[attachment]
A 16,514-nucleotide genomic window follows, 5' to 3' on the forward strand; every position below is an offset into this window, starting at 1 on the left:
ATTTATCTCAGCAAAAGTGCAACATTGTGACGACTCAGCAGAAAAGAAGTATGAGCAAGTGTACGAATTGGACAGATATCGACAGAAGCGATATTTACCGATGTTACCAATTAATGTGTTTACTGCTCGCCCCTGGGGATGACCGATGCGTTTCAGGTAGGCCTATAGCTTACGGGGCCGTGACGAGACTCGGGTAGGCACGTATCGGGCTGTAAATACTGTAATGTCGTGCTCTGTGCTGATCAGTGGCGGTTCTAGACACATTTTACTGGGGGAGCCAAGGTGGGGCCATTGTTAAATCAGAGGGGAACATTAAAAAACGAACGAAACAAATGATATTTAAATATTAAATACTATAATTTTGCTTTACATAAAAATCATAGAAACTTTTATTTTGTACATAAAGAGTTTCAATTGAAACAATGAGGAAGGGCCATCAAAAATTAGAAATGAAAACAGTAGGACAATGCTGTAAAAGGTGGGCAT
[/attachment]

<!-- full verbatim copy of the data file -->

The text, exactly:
A 16,514-nucleotide genomic window follows, 5' to 3' on the forward strand; every position below is an offset into this window, starting at 1 on the left:
ATTTATCTCAGCAAAAGTGCAACATTGTGACGACTCAGCAGAAAAGAAGTATGAGCAAGTGTACGAATTGGACAGATATCGACAGAAGCGATATTTACCGATGTTACCAATTAATGTGTTTACTGCTCGCCCCTGGGGATGACCGATGCGTTTCAGGTAGGCCTATAGCTTACGGGGCCGTGACGAGACTCGGGTAGGCACGTATCGGGCTGTAAATACTGTAATGTCGTGCTCTGTGCTGATCAGTGGCGGTTCTAGACACATTTTACTGGGGGAGCCAAGGTGGGGCCATTGTTAAATCAGAGGGGAACATTAAAAAACGAACGAAACAAATGATATTTAAATATTAAATACTATAATTTTGCTTTACATAAAAATCATAGAAACTTTTATTTTGTACATAAAGAGTTTCAATTGAAACAATGAGGAAGGGCCATCAAAAATTAGAAATGAAAACAGTAGGACAATGCTGTAAAAGGTGGGCAT